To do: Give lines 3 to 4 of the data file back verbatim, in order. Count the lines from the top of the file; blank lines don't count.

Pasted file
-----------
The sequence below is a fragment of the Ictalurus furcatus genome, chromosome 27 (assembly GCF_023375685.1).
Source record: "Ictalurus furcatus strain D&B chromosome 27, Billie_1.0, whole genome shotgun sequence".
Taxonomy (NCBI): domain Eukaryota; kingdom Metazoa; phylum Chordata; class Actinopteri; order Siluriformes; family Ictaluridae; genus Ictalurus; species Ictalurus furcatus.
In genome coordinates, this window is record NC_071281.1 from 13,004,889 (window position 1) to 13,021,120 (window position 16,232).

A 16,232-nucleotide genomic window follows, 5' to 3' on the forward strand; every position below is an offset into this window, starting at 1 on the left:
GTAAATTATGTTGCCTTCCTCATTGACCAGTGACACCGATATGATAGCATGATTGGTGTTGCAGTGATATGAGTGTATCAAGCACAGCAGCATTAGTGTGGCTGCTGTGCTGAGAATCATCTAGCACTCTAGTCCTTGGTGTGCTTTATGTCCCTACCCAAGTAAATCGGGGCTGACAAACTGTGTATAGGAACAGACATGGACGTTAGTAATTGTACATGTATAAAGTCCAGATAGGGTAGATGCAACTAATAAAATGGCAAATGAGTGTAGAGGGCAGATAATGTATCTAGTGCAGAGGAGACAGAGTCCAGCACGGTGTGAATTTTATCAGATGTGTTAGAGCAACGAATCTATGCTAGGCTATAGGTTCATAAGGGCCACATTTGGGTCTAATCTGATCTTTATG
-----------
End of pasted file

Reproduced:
Taxonomy (NCBI): domain Eukaryota; kingdom Metazoa; phylum Chordata; class Actinopteri; order Siluriformes; family Ictaluridae; genus Ictalurus; species Ictalurus furcatus.
In genome coordinates, this window is record NC_071281.1 from 13,004,889 (window position 1) to 13,021,120 (window position 16,232).